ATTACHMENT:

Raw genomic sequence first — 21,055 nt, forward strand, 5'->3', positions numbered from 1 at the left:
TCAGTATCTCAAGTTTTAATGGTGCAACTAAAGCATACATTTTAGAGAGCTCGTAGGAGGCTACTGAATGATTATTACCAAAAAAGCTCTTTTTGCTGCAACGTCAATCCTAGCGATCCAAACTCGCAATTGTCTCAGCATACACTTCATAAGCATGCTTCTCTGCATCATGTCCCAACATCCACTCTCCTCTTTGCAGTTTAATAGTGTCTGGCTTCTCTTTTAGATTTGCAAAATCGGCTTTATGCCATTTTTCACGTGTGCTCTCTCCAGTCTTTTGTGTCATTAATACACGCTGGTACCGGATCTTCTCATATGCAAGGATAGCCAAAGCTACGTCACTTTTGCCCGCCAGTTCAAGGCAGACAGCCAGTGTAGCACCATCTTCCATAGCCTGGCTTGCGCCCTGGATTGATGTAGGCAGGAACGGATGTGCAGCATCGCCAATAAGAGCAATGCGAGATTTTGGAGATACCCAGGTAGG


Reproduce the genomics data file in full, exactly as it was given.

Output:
Raw genomic sequence first — 21,055 nt, forward strand, 5'->3', positions numbered from 1 at the left:
TCAGTATCTCAAGTTTTAATGGTGCAACTAAAGCATACATTTTAGAGAGCTCGTAGGAGGCTACTGAATGATTATTACCAAAAAAGCTCTTTTTGCTGCAACGTCAATCCTAGCGATCCAAACTCGCAATTGTCTCAGCATACACTTCATAAGCATGCTTCTCTGCATCATGTCCCAACATCCACTCTCCTCTTTGCAGTTTAATAGTGTCTGGCTTCTCTTTTAGATTTGCAAAATCGGCTTTATGCCATTTTTCACGTGTGCTCTCTCCAGTCTTTTGTGTCATTAATACACGCTGGTACCGGATCTTCTCATATGCAAGGATAGCCAAAGCTACGTCACTTTTGCCCGCCAGTTCAAGGCAGACAGCCAGTGTAGCACCATCTTCCATAGCCTGGCTTGCGCCCTGGATTGATGTAGGCAGGAACGGATGTGCAGCATCGCCAATAAGAGCAATGCGAGATTTTGGAGATACCCAGGTAGG